Our 2017-18 Alabama Advocacy Committee is composed of individuals from across the state with different occupations, who have a great interest in advocating for policy change for heart-health issues. We'd like you to meet our committee chair, Jessica James of Mobile. This is Jessica's second year as chairman of the committee. Jessica recently advocated during AHA's Federal Lobby Day, You're the Cure on the Hill, in June.
Occupation: Executive Director of the McKemie Place, a homeless shelter for women
How long have you been a volunteer with the American Heart Association and in what capacity? State Advocacy Committee since June 2015; serving as vice-chairman this year.
Who or what inspires you to help and volunteer your time to the work of the American Heart Association? Heart disease, much like strokes, are silent killers. Many people aren’t heart healthy until they’re forced to be. And for some, it’s too late before they’re aware.
What heart-healthy issue is most important to you and why? Cholesterol checks and heart attacks in women. My father and two of his three sisters all had heart attacks and open heart surgeries. Many heart attacks are silent killers, and signs and symptoms are harder to recognize in women. As a woman, this is a deep concern for me with my family’s history of heart disease.
What are two ways you keep yourself healthy? Running and eating healthy
How is your community healthy? Mobile has a new outlook on exercise that is being carried throughout the city: ONEFit Mobile.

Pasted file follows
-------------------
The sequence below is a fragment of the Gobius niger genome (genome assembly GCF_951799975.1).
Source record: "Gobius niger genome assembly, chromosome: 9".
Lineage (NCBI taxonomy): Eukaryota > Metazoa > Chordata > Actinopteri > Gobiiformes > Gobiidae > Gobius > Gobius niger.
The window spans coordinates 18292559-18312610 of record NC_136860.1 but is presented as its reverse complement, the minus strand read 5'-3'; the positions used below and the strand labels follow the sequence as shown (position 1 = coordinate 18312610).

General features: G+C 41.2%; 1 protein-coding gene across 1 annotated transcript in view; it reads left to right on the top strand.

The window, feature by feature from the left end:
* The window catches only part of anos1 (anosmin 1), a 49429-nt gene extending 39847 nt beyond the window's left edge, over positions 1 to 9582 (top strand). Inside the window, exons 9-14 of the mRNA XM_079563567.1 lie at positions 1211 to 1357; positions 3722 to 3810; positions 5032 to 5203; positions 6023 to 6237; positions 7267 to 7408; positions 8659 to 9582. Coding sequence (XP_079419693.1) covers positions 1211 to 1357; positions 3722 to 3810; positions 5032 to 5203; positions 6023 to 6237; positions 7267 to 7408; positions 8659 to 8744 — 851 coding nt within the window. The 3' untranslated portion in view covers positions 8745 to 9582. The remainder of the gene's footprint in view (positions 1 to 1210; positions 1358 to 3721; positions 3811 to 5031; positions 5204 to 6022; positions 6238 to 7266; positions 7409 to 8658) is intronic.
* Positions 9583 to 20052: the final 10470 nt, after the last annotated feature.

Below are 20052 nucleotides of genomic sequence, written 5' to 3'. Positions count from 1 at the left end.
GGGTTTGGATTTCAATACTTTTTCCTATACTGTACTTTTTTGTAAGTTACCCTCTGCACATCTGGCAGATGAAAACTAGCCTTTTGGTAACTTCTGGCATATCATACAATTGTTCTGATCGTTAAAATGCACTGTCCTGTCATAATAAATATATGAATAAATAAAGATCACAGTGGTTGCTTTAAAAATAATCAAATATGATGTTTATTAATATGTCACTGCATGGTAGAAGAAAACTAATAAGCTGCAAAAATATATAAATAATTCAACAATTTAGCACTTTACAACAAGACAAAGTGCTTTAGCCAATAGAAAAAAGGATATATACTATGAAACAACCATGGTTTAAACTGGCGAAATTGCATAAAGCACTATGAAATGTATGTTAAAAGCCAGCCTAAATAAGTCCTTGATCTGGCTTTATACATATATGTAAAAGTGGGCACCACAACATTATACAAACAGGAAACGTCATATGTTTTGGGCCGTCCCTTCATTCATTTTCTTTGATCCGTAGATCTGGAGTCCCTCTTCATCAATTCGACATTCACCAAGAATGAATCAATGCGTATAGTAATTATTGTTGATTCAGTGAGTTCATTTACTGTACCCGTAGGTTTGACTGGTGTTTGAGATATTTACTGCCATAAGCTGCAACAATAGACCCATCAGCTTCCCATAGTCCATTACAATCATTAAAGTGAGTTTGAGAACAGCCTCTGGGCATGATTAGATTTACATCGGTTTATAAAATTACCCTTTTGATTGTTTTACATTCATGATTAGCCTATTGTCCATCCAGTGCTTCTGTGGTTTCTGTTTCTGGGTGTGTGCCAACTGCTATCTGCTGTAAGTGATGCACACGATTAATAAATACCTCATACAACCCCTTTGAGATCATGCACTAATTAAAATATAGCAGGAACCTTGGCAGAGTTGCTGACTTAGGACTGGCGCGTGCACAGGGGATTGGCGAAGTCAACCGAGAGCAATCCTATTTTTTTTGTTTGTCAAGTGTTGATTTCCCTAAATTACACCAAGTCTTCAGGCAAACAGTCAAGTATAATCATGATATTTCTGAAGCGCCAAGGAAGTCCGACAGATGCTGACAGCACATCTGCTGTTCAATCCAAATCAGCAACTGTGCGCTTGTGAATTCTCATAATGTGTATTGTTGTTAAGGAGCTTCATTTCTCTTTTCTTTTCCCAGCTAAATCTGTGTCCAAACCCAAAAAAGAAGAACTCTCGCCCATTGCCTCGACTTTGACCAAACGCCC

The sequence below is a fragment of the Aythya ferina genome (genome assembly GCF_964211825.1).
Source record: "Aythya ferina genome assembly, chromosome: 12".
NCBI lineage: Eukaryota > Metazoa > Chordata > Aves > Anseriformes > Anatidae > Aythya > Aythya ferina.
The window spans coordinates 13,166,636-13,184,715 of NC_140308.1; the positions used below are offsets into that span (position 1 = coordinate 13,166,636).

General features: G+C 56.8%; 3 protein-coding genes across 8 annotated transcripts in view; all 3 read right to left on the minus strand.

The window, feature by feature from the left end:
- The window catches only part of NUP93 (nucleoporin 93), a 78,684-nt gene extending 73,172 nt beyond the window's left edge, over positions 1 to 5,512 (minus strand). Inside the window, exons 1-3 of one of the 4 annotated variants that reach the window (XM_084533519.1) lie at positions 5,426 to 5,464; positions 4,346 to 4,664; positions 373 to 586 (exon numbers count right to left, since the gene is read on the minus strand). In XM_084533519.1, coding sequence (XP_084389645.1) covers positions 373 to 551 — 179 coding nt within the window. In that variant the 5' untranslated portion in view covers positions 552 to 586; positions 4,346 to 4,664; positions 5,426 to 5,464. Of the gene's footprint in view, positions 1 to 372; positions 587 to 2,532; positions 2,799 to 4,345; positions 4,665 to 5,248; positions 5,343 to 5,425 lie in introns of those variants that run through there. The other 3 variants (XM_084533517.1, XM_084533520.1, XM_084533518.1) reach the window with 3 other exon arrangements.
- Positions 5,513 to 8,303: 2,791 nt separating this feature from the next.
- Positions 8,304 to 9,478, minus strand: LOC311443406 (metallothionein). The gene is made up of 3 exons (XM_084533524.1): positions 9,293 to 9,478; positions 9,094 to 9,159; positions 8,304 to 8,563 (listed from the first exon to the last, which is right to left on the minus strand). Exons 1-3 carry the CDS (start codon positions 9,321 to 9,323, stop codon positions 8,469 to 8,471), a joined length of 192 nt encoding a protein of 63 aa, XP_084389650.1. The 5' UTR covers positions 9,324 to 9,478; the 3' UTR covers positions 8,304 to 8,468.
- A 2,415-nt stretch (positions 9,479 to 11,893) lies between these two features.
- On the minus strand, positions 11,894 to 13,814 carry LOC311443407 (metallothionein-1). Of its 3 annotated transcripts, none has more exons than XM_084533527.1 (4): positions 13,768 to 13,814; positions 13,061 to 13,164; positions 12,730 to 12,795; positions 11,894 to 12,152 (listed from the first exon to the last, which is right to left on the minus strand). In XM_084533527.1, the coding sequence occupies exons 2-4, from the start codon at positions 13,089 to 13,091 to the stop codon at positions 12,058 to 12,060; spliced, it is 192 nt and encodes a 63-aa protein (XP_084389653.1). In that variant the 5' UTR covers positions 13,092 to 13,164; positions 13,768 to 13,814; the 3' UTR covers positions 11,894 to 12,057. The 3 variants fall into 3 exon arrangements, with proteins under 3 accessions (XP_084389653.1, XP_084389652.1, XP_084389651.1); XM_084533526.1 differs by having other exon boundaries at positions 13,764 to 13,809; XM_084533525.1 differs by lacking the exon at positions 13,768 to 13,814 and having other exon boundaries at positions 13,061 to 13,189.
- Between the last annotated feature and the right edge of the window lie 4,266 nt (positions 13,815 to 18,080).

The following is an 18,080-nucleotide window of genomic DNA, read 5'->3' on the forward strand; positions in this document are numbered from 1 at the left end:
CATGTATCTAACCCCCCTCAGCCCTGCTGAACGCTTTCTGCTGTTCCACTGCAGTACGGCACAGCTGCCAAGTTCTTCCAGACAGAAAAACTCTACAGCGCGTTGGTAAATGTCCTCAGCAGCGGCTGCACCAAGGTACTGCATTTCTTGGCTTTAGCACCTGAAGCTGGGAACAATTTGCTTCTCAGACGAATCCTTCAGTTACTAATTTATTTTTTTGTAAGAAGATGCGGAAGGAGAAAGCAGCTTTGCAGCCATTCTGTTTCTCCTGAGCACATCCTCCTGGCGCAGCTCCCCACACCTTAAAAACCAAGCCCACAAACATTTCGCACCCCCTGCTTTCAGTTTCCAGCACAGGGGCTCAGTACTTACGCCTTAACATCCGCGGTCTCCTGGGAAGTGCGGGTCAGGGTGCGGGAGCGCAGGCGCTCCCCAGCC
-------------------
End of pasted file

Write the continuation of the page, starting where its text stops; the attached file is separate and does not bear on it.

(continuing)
How do you stay updated on current public policies in your state? I work in, and I am active in politics in our state. I receive emails, phone calls and texts on a daily basis that keep me up-to-date.
If you could help advocate for one change in your state, what would it be and why? Awareness of the needs of others. Social media increasingly has made us more narcissistic as a whole. We need to turn our focus on helping others, which in turn helps all of us. “The tide rises all ships.” Also, more specifically, access to healthier food choices, such as fresh fruits and vegetables, for all—especially for those dependent on food stamps and other government assistance programs.
Do you have a favorite American Heart Association/
Have you attended a state or federal lobby day on behalf of the American Heart Association? If so, please briefly explain your experience. I have lobbied on behalf of the AHA at our State Capitol. Knowing legislators helps, but everyone is interested in what we were advocating for on behalf of the organization.
What have you learned in your time being a You’re the Cure advocate? I’ve learned that the American Heart Association has been involved in crafting wonderful and important legislation—it’s not the AHA I thought it was. I’ve learned the many facets of the organization. More things are connected to the AHA than one would think!
Why would you tell a friend or family member to join You’re the Cure? For our health because our lives depend on it. The AHA does a terrific job of educating us on alternatives for a healthier lifestyle.
Tell us one unique thing about yourself. My co-workers tell me I am unique because I know how to find and make a bargain!